Call Me Candy

I’ve written Monster Meditations on the significance I give to naming characters in fiction, but lately I’ve been confronted by my own name. Let me back up a bit. My given name is Candida. Pronounced with a subtle accent on the first syllable and the ‘I’ in did sounding like ‘did’—as in “that’s what they did” and not deed.

When I was growing up it drove me crazy when people pronounced it in the Spanish fashion with a long E sound (Candeeda) and a bit of an accent on that syllable. Now that I have many Latin American friends and have enjoyed travels in Spain, I’m fine with the Spanish version. At least there it’s a normal—if not common—name.

My parents named me after the George Bernard Shaw heroine with a slight detour into mystery fiction via the Patricia Wentworth my mother was reading when she was pregnant with me. The protagonist’s name was Candida and that reminded mom of seeing Marlon Brando in the Shaw play as the romantic, young poet in love with the slightly older, married woman named Candida.

The name has been a challenge for most of my life.

Although I enjoy the play and it looks great when I sign it, Candida is not without inherent problems beyond the awkward pronunciation issues. First, my folks found it hard to use such a big name for a small child. I was called Candy for as long as I can remember. Then, since the play is not one of Shaw’s most familiar works, my name is rarely recognized as a tribute to Shaw. The exception to the rule is the periodic smile from an out-of-work actor or playwright working at a New York theater ticket booth.

Scientists and doctors get caught up in the “candida” of yeast infection fame. This is NOT great on a blind date with a chemist. I can assure you of that. My parents also insisted that they had zero knowledge of this connection to my name.

Lately people have started calling me Candice (or Candace). This is particularly annoying as it is NOT my name. Most of these misnomer incidents started with my late mother’s friends—it’s hard enough reading letters of condolence, having the wrong name on them makes me itch. Would Vera enjoy being called Mira? I don’t think so.

For most of my life I shut the name problems down with a simple, “Call me Candy.” Am I too old for that now? Nah… call me Candy!

The Patricia Wentworth that started it all. I found a copy in the book room of a mystery writers conference & gave it to her on Mother's Day that year.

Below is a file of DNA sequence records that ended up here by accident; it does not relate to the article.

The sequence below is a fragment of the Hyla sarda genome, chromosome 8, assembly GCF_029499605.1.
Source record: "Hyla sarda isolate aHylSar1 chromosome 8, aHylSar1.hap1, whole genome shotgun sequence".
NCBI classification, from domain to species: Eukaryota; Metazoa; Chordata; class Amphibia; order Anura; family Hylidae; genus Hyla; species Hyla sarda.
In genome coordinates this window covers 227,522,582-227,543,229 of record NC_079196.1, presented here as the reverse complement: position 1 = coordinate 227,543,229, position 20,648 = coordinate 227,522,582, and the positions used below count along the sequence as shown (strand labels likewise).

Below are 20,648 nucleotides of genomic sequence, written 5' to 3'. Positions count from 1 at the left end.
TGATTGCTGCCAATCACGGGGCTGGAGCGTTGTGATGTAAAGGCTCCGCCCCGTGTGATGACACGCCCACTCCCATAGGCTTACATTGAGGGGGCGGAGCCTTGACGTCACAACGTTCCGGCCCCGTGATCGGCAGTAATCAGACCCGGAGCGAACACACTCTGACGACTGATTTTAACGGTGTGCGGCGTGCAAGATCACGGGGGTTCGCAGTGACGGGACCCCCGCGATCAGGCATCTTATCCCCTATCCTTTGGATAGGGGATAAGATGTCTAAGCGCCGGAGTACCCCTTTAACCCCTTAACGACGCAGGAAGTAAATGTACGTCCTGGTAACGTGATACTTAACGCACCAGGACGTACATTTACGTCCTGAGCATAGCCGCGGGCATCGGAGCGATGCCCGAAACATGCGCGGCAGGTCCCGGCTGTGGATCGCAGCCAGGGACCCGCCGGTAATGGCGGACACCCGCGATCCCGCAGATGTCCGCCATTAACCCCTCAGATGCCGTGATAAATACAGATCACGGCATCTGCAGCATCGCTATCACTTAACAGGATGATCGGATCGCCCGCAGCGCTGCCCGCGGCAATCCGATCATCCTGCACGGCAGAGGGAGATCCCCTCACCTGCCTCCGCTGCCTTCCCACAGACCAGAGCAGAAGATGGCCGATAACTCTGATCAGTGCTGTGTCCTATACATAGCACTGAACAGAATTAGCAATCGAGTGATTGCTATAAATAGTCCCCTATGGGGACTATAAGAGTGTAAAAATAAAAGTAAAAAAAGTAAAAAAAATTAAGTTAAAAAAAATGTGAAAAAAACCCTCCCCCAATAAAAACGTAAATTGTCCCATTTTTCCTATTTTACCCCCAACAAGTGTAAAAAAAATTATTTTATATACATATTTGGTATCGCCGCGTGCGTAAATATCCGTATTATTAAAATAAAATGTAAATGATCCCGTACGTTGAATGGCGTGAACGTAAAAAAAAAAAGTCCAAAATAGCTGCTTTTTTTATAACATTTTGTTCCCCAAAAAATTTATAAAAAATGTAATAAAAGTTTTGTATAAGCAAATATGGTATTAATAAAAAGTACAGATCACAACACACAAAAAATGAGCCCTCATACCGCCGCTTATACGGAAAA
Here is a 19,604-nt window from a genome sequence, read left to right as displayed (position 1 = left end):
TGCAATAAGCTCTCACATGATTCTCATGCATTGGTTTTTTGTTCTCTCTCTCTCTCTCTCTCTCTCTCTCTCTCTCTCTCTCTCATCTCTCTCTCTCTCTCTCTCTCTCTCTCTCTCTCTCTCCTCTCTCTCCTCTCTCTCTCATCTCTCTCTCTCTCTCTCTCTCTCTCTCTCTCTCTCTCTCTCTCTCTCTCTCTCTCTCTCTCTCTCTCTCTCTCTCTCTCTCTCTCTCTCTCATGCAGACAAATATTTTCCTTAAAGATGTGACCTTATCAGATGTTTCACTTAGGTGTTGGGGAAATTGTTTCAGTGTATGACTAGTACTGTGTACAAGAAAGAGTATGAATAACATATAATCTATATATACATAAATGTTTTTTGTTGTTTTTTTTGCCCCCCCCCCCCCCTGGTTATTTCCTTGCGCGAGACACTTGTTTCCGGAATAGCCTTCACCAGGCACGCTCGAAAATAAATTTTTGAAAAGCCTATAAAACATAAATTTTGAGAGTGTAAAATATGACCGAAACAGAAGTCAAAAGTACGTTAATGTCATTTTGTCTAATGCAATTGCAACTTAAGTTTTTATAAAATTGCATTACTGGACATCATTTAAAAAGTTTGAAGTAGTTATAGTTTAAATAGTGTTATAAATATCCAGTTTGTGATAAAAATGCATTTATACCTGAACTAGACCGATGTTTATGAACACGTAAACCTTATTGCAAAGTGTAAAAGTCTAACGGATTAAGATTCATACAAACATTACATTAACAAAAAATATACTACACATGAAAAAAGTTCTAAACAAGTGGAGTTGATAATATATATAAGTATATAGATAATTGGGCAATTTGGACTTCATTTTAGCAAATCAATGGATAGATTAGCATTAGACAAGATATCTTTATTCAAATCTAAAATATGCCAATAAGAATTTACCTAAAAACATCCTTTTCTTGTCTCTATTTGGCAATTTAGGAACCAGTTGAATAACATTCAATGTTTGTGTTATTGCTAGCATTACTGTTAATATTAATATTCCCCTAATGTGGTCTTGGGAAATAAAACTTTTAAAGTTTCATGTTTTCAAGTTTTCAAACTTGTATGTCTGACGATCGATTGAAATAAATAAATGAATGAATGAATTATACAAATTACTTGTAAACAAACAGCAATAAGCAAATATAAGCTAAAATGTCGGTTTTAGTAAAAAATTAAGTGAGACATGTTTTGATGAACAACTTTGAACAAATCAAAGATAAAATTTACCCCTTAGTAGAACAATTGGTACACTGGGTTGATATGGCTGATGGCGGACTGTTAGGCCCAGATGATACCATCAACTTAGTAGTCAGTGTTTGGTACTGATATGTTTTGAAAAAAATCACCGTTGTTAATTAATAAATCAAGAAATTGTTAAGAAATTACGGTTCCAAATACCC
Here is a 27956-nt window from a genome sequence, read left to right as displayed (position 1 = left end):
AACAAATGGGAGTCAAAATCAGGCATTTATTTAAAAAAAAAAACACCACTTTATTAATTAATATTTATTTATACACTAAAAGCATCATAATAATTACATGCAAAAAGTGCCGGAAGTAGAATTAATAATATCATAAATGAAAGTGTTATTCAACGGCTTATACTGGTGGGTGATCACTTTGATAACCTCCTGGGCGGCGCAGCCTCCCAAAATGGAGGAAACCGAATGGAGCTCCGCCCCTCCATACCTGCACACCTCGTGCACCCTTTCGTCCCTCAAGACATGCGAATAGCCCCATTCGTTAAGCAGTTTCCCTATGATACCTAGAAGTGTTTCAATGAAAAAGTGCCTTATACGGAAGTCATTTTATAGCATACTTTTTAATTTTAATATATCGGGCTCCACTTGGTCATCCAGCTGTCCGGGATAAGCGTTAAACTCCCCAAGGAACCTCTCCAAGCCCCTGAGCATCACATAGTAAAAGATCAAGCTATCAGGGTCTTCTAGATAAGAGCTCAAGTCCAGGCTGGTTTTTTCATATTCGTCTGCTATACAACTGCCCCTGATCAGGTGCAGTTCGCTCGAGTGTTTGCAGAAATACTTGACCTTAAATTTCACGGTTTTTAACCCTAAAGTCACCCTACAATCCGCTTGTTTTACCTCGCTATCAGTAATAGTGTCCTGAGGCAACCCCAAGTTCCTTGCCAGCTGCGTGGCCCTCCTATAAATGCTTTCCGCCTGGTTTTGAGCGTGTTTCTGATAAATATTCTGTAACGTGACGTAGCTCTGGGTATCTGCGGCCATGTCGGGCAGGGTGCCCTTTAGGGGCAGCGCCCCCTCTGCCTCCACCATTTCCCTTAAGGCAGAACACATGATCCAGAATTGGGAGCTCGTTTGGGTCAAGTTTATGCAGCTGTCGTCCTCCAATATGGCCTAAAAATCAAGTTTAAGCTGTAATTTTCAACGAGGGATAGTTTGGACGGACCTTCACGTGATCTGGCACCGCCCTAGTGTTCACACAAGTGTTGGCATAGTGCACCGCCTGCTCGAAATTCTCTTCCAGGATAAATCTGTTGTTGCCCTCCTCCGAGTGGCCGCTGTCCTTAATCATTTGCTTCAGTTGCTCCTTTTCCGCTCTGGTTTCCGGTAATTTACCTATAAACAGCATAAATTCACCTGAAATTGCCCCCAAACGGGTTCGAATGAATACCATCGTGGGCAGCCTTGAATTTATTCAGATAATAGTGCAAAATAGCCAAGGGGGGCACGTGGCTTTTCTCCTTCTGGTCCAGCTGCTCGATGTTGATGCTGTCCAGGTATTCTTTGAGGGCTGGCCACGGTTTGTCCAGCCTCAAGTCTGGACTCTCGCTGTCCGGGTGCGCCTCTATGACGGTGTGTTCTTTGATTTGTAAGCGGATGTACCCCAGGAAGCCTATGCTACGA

The Patricia Wentworth that started it all. I found a copy in the book room of a mystery writers conference & gave it to her on Mother’s Day that year.



  1. Nothing is more irksome than when people call us by names that aren’t even ours. My name issue is a bit different. I am only Jeri Lynn to my closest family members, but every time I’ve been hired for a job if my name is printed next to my middle name people always want to call me by that. Then I have to spend the next few months insisting, “Just call me Jeri.”

  2. Ugh, ugh, ugh!!!! My mother was reading a book in which the heroine was ‘Andrea’ so that’s what she lumbered me with.

    Now Andrea isn’t bad in Hungarian – on-drey-o [like the ‘o’ in ‘off’]. It’s soft, rounded, flowing. Even in Italian it’s not bad, if you ignore the fact that -on-drey-ah- is a male name. But in English? Ann-dree-yah….
    I have always hated my name and would seriously consider changing it by Deed Poll if it did not involve spending the rest of my life buried in paperwork.
    ‘Just call me Meeks.’

    • Candy Korman

      When I was growing up I had a friend who kept changing her name. I don’t know if she kept doing it as an adult—or if she ever went as far as a legal change when she grew up—but her name was Beth Anne and she was Penny, Penelope, Buffy and then Buff at different points in elementary school through high school.

      Maybe in one of your identity bending futuristic stories, you could create a society where people routinely change their names?

      I’ll call you Meeks or A.C. when I recommend your books.